Take It Outside
Lydia Loveless is an alternative-country singer from Coshocton, Ohio, where her dad owned a country bar. As you would expect, touring musicians sleeping around her house was a common sight for young Lydia. When she was a teenager, she moved to Columbus, where she immersed herself in the both the country and punk sides of the music scene. Her latest album, Somewhere Else, has already garnered some serious attention. Both Rolling Stone and Spin list her as a new artist “you need to know.” That may be overstating it a bit.
“Really Wanna See You” is killer, starting the album off strong and getting you ready for something new, something fresh–punk rock and country music roots on equal terms, ready to show what they can do. Yet around the fourth track, everything sort of drones together. The vocals are almost indistinguishable through most of the songs, and the rest of the music felt like a blur, as well. “Hurt so Bad” is worth mentioning because the bass groove is absolutely on point, a really rocking progression, great tone, excellent execution.
Loveless’s voice sounds like Reba singing Stevie Nicks, which would most likely be amazing, (someone’s people should talk to someone’s people) but it did not turn out to be quite so on this record. By mid-album “Verlaine Shot Rimbaud,” it had become annoying. The title track, “Somewhere Else,” sounds great — the lyrics are well-written with a few tongue-in-cheek remarks, as well as a call out to Tommy Tutone, reminding us that “867-5309” used to be a thing. It’s likely to be a really good single. “Everything’s Gone” follows next, a heart-pouring country ballad and great tune that brings something inviting and enjoyable. The album concludes with “They Don’t Know” which… sounds like the rest of the album, an upbeat country song with more jangle-pop guitar.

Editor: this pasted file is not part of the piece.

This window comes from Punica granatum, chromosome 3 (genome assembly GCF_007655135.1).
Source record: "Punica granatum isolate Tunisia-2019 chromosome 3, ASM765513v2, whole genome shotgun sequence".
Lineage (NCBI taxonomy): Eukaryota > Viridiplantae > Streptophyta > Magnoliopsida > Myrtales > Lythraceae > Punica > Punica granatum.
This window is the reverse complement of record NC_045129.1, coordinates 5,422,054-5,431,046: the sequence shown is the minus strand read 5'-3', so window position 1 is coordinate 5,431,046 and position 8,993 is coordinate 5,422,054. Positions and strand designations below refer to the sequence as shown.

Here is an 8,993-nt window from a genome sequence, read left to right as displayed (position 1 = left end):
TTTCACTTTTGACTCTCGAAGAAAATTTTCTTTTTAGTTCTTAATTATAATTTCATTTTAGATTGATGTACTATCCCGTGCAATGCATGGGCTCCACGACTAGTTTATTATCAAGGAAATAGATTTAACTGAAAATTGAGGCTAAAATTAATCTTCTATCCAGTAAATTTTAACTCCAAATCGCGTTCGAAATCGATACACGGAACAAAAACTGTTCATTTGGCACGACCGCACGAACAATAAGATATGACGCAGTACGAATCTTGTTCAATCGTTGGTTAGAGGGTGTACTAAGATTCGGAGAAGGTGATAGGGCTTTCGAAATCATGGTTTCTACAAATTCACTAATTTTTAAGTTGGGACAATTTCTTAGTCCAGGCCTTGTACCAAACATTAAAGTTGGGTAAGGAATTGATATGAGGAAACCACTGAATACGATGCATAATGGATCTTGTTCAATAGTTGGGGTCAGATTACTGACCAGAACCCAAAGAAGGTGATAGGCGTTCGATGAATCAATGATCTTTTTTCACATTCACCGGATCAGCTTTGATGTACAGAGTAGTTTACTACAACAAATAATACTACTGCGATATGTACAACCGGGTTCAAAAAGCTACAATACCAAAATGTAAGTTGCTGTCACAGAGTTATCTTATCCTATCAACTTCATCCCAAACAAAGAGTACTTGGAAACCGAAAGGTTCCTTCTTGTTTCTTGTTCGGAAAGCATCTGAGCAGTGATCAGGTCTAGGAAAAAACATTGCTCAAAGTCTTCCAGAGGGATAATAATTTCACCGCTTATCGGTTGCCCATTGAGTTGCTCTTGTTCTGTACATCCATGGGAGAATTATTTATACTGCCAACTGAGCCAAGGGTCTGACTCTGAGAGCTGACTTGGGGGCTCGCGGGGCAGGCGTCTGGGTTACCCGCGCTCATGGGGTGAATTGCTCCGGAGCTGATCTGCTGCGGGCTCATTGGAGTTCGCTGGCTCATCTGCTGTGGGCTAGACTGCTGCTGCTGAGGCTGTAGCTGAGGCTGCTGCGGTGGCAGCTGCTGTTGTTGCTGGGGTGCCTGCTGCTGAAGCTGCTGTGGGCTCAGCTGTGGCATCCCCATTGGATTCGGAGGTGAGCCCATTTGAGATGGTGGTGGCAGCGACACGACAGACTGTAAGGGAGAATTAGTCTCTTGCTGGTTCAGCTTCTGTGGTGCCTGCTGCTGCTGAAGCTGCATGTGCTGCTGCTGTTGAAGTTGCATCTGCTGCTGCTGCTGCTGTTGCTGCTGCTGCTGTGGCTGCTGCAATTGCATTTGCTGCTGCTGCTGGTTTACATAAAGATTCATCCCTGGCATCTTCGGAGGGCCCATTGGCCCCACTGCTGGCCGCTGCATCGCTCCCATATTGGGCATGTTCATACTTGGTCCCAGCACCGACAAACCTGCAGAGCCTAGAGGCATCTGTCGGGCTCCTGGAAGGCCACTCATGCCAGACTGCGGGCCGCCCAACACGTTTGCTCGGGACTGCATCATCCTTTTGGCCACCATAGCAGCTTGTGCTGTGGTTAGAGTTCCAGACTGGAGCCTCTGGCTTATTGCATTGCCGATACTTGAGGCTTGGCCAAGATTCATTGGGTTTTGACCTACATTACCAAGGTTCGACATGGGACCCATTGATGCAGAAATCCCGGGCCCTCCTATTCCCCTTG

Overall, this album might be getting hyped out of proportion. It is good music, the idea behind it is awesome and more people should play with this country-punk concept. The guitar is cool throughout because of its reminiscence of some early R.E.M. Peter Buck work, but the album dragged on and should have ended on “Everything’s Gone.” Before the record is through, you might find yourself wanting to be somewhere else too.